Jan 28 2021
When Andrew Griffith, MD, PhD, looks at the inner ear, he sees what he describes as "an engineering marvel."
Just think about it, he says, the inner ear is intricately designed to process sound, which can travel faster than the speed of nerve cell signaling in our body. Yet, when he began his research career as an otolaryngologist and a molecular biologist, not much was known about how the inner ear operates.
"We couldn't use classical approaches to understand the organ," he says. "We can't actually biopsy the inner ear or take any tissue from a living person without completely deafening them and making them severely dizzy, essentially destroying the organ."
Dr. Griffith and his collaborators spent more than a decade doing research to better understand the molecular basis of inner ear function. That research has earned him recognition from the Association for Research in Otolaryngology (ARO), which has awarded him with its 2021 Pioneer in Basic Science Award. The award will be presented at the organization's virtual mid-winter meeting in February.
Dr. Griffith, who is now the senior associate dean of Research in the UTHSC College of Medicine, led the research team that collaborated with a variety of other teams to discover the TMC1 and TMC2 genes and their function in the inner ear. TMC1 and TMC2 encode ion channel proteins expressed in tiny hair-like cells in the inner ear.
These "hair cells" are the body's sensors of sound, as well as acceleration of the head, which is key to our sense of motion, gravity, and balance. Mutations of these genes disrupt this process and cause deafness. The work recognized by the award was published in a series of five research papers, all of which included key contributions from the laboratory of Dr. Griffith.
These proteins were really the Holy Grail of our field. This is the fastest channel known to man. If we understand how this machine (the inner ear) works so fast, we expect science to get to the point where we will be developing proteins to do ultra-rapid molecular tasks."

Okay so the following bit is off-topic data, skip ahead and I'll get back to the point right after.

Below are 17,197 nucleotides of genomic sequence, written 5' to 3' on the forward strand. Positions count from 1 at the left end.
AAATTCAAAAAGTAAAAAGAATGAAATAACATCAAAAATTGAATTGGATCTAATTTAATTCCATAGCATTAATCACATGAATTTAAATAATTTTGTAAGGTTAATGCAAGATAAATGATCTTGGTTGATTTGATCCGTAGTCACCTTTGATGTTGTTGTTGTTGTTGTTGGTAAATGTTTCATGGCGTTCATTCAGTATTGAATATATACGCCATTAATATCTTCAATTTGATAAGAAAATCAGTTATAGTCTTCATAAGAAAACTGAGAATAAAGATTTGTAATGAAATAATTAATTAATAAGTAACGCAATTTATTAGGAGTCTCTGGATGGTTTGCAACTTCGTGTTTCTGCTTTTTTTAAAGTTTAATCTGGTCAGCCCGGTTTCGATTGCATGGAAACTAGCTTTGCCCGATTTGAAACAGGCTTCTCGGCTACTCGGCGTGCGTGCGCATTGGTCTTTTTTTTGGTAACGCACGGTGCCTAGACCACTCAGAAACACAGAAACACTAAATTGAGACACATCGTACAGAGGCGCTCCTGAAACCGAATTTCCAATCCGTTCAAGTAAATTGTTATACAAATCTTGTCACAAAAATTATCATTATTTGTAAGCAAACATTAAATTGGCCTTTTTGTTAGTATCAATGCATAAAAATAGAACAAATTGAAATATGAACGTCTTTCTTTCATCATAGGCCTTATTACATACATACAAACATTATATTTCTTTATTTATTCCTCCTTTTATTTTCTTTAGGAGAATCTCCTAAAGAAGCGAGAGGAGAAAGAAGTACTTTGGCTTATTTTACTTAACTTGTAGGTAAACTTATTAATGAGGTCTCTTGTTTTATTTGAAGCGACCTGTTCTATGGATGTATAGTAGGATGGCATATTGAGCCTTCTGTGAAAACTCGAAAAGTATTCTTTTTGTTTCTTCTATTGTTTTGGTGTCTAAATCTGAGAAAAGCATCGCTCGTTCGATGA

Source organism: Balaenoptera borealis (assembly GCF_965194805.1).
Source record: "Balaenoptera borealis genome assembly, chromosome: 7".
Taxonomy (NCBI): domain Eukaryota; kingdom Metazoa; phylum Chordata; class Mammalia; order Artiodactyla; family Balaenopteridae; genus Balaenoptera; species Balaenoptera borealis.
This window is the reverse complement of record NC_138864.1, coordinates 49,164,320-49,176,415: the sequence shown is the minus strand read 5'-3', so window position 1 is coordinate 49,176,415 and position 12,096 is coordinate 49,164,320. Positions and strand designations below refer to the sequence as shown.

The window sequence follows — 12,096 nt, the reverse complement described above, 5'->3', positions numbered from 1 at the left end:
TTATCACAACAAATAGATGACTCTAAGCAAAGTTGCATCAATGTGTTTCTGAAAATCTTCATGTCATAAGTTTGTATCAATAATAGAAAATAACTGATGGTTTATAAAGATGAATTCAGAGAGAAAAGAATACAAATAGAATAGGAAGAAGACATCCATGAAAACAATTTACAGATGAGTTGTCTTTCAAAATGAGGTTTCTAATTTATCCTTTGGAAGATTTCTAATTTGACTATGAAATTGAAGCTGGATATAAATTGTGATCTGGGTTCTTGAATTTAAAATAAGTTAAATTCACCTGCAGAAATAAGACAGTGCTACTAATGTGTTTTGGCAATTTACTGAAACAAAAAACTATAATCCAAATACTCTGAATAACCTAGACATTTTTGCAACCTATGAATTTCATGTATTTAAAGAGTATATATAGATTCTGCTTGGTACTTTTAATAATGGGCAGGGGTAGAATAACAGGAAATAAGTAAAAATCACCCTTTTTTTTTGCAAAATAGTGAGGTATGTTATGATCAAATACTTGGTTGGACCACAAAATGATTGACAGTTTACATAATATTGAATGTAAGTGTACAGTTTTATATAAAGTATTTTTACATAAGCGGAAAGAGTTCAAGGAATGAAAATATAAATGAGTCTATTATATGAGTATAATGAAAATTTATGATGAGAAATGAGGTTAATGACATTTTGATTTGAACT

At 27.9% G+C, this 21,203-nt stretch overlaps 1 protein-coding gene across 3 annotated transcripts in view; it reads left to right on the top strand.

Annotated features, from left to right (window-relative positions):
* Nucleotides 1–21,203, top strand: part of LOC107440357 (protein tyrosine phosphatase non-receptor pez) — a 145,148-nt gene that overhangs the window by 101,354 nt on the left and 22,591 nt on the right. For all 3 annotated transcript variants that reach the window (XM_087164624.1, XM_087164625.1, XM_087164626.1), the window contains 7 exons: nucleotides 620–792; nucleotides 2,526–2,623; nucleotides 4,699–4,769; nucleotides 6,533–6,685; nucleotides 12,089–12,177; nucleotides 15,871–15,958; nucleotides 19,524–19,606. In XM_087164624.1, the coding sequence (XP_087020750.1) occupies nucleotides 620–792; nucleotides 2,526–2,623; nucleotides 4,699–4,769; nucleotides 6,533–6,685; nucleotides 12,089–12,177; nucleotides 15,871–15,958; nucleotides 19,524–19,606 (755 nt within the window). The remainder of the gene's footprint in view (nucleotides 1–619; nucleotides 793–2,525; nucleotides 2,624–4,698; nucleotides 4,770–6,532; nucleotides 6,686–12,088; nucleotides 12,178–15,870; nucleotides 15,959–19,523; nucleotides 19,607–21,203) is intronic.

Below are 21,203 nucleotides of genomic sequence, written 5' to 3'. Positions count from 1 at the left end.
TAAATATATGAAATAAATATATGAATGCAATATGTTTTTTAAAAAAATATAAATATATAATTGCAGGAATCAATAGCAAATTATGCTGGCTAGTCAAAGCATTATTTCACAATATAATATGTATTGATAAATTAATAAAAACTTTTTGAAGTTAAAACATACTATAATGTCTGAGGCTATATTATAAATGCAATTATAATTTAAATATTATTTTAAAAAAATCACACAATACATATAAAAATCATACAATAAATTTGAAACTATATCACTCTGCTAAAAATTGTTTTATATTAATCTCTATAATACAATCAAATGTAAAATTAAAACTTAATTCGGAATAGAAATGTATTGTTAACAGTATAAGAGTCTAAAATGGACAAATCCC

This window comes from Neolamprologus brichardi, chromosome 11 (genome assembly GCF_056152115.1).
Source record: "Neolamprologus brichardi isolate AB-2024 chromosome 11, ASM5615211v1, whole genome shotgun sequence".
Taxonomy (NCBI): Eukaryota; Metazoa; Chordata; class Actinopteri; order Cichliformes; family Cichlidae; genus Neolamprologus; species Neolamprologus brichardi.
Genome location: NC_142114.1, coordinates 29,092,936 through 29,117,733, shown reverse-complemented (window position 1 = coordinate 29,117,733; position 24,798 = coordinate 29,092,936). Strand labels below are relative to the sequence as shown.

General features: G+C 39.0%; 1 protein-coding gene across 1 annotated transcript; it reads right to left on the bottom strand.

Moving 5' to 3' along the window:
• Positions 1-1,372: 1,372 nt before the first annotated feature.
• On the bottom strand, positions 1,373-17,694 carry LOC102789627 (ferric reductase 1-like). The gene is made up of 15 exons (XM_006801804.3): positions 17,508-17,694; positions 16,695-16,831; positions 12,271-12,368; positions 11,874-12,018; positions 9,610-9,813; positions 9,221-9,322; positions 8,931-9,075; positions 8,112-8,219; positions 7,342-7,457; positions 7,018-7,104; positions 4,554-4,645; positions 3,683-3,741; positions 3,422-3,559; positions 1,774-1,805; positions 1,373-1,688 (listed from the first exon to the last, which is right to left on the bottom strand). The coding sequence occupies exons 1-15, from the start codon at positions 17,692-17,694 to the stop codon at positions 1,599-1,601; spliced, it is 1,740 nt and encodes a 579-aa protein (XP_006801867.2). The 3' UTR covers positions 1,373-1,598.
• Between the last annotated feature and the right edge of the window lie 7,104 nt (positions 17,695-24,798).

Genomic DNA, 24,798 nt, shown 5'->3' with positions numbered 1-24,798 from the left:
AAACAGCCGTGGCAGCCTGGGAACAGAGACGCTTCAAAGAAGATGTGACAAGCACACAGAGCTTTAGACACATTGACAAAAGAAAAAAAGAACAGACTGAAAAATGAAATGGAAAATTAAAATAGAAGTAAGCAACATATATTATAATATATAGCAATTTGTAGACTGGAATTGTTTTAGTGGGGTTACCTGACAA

Andrew Griffith, MD, PhD, Senior Associate Dean of Research, College of Medicine, University of Tennessee Health Science Center
Moreover, the research has led to work in multiple labs to develop gene therapy for the deafness caused by mutations in TMC1.
Also receiving the ARO Pioneer in Basic Science Award for 2021 are Dr. Griffith's collaborators, Jeffrey Holt, PhD, professor of otolaryngology and neurology, and Gwenaelle Geleoc, PhD, assistant professor of otolaryngology. The husband-wife team were at the University of Virginia and are now at Harvard University.
"The identity of the transduction channels has both fundamental and translational importance for therapy for inner-ear genetic disorders," the ARO wrote in announcing the awards. "This highly significant discovery is the direct product of a decade or more of innovative and virtuoso experiments that reflect scientific vision, acumen, and tenacity."
Dr. Griffith joined the UTHSC College of Medicine last summer, after serving at the National Institutes of Health for 14 years, primarily in the National Institute on Deafness and Other Communication Disorders. Dr. Griffith has also been an adjunct professor of neuroscience and cognitive science at the University of Maryland, and an adjunct professor in the Department of Otolaryngology-Head and Neck Surgery at Johns Hopkins University School of Medicine.
A physician-scientist, Dr. Griffith says his goal at UTHSC is to grow the research enterprise in the College of Medicine in a way that enhances the research, education, clinical care, and community outreach missions of the university. "My vision overlaps into the area of training," he says. "I would like to enhance the pipeline for physician-scientists at the middle school, undergraduate, graduate school, and faculty level."
He also wants to increase the connection and collaboration among researchers across the campus and across the state. He points to the research being recognized by the ARO next month as an example of success achieved by a multidisciplinary team.
"I was a geneticist," he says. "I collaborated with colleagues who were physiologists. Different skill sets bring different ideas."